World Restored : Metternich, Castlereagh, and the Problems of Peace, 1812-1822,” Kissinger refused to read any of the secondary literature on the Congress of Vienna or the leaders of Europe. Instead he went directly to the writings and memoirs of the individuals involved. Only after he had begun to write was he finally persuaded to review the works of Charles Webster and others who had devoted their life to the study of European politics in the period. When he did finally read other historians he was unimpressed. In a few sentences in his annotated bibliography he dismissed all the standard accounts of the period as inadequate. Crane Brinton’s work is summarized as “too thin.” Harold Nicolson’s study of the Congress is “a paean of praise for Talleyrand.” Duff Cooper as “one-sided” and Gugliemo Ferrero “too moral is ti^.”^ Most critiques of Kissinger’s historical works contend that he is searching for heroes. In a sense this is true, but to Kissinger they are tragic heroes. The most obvious trait of Kissinger’s history is a deep pessimism. To Kissinger history is tragedy. It is dominated by man’s constant search for stability, for “frameworks,” for “legitimacy,” however it is a search ultimately doomed to failure. Man cannot escape from what Kissinger has called “the fatedness of historical events.” As an undergraduate Kissinger was drawn to the determinism of Oswald Spengler and to Arnold Toynbee’s cyclical view of the rise and fall of civilizations. Kissinger emphasizes the fallibility of man rather than his strengths. History to Kissinger is not man’s progress but the reoccurring yet unsuccessful attempt to bring order out of chaos. History is the repeated failure of men and nations to control events and achieve stability. “Life is suffering,” he summarized, “transitoriness is the fate of existence. No civilization has yet been permanent, no longing completely fulfilled.”5
* Epic poem- A long poem that tells the deeds of a great hero. * Arete- In early Greece the qualities of excellence that a hero strives to win in a struggle or contest. Section 2 Terms * Polis- The early Greek city-state, consisting of a city or town and its surrounding territory. * Acropolis- In early Greek city-states, a fortified gathering place at the top of a hill which was sometimes the site ...
Kissinger accepts an evolutionary view of history. He emphasizes laws, determinism, events and forces beyond the control of man. However, historical evolution to Kissinger does not necessarily mean progress. Modernization does not mean democracy he argues, citing the examples of Germany and Japan. Education does not necessarily expand liberty but often is only indoctrination. Economic gains and political complexity do not automatically result in freedom. History has been written as the story of man’s progress, Kissinger argues, because historians deal only “with successful elements and the blatantly successful ones at that” rather than the failures of history. In their early stages civilizations have potential and options but “as societies become more elaborate and [their] tradition is firmly established, the choices . grow more restricted.” Inevitably civilizations stagnate and crumble. “The problem of evolution,” Kissinger concludes, “becomes one of ‘if youth but knew and age but could.’ ’’e The one unchanging element in historical evolution is, in Kissinger’s view, the nation state. Nations are products of their history, a part of an ageless cycle of development. Nations, like humans, grow old and feeble but “they are incapable of the ultimate human solace”: they cannot die. They must “pay the price of all their transgressions.” History is the endless battle among these states for power. There are no ultimate solutions to this historical process of international conflict and internal decay. “Only a shallow historicism would maintain that successful policies are always possible,” he argues.’ States are trapped by their geography, history, and self-image. The rivalry among nations is constant and invariably culminates in war and disaster. For example, Kissinger contends that the unification of Germany led inevitably to the tragedy of World War I and I1 not because of blun-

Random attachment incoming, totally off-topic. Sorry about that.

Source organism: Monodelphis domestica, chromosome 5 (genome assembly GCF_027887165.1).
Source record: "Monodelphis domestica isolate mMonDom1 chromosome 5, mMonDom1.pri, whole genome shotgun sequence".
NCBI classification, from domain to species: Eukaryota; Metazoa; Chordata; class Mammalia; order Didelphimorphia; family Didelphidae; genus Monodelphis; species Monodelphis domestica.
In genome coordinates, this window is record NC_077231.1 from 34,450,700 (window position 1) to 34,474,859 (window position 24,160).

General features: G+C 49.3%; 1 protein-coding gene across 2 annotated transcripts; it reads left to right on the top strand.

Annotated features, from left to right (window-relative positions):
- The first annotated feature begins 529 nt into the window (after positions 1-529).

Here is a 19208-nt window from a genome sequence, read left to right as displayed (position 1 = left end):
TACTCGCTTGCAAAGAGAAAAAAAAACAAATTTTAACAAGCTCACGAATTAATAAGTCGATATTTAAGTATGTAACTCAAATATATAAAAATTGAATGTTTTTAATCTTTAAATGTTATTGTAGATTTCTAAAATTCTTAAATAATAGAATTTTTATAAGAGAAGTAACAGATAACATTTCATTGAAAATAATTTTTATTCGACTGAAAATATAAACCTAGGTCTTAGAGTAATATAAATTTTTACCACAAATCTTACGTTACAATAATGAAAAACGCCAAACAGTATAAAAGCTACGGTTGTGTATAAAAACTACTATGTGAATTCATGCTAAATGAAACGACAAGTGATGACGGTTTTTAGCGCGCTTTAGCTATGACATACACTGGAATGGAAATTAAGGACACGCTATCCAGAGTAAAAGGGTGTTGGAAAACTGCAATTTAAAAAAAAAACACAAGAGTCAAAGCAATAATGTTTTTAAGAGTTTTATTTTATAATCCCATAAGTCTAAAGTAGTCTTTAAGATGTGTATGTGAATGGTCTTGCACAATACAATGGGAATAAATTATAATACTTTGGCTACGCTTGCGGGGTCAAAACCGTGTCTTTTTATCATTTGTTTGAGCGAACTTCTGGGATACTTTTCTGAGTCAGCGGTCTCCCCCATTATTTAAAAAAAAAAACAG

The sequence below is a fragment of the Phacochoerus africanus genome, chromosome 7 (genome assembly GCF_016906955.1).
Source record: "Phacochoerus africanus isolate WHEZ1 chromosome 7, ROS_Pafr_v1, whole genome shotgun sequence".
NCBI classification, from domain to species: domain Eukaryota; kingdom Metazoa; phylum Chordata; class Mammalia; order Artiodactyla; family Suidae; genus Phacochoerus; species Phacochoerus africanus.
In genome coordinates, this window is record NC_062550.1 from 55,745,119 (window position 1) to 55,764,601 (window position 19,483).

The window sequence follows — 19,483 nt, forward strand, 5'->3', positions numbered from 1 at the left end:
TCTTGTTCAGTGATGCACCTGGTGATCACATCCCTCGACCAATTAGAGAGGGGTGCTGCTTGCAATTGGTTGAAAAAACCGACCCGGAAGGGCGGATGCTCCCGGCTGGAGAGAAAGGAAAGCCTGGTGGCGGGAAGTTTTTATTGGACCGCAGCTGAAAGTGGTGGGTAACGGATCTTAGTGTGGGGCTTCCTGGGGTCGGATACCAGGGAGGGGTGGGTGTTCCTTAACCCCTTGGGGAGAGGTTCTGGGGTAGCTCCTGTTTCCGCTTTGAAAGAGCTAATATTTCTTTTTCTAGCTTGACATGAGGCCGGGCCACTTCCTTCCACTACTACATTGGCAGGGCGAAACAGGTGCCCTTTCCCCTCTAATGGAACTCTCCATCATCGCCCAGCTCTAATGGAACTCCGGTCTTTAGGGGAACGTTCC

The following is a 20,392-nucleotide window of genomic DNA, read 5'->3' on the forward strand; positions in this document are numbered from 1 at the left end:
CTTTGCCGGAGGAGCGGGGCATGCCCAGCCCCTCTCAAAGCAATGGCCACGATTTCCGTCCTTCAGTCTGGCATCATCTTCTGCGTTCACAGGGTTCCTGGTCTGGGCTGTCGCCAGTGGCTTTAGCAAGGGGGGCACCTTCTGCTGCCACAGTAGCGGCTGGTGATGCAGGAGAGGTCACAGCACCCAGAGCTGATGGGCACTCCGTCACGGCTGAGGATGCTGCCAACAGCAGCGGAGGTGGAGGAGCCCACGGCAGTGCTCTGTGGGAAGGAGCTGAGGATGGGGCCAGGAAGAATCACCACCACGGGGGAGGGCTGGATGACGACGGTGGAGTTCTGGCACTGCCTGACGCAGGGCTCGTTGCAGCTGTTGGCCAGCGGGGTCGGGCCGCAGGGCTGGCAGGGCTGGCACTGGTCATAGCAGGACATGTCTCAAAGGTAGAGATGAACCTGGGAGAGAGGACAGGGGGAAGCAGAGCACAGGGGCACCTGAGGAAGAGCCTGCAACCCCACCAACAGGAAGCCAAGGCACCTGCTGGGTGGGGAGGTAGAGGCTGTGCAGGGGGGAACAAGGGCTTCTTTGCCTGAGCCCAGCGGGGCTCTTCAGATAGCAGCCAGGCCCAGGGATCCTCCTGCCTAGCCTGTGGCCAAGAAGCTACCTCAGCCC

ders or poor leadership, but because of history and “fate.” Fate plays a crucial role in Kissinger’s determinism. He admitted in his famous 1972 interview with Olga Fallaci: “In a sense I am a fatalist. I believe,in fate. True I believe we must fight to attain a goal. But I also believe there are limits to the fight a man may engage in to reach his goal.’’8 Nations with competent leaders and sound policies may still be destined for disaster. Given this pessimistic view of history and the emphasis on unavoidable conflict it would seem that the individual can do little to alter the course of history. However, to Kissinger it is the individual who has had the greatest influence on history. While the world situation is “inherently unstable” and wars are due to “intrinsic causes,” the man of genius can postpone conflict through a legitimate international order that recognizes man’s imperfection and the continuing interests of the nation states. While antagonisms can never be eliminated they can be checked. If all states accept, however grudgingly, the need to avoid direct conflict, war can be delayed or at least limited. But even this meager goal, the avoidance of disaster, is a monumental task that has been achieved by only a few gifted individual^.^ The great man is basic to Kissinger’s view of history. He chides most historians for neglecting the individual by reducing the statesman to “a lever on a machine called ‘history.’ ” To Kissinger the only spark of hope is the giant, the statesman, the creator. “Those who achieve greatness,” he wrote, “have the strength to contemplate chaos, there to find material for fresh creation.”1° Kissinger admires the individual because only he grapples with the inevitable force of history. Only the rare genius recognizes the inescapable conflict that is , history and attempts to bring some tempoSpring 1975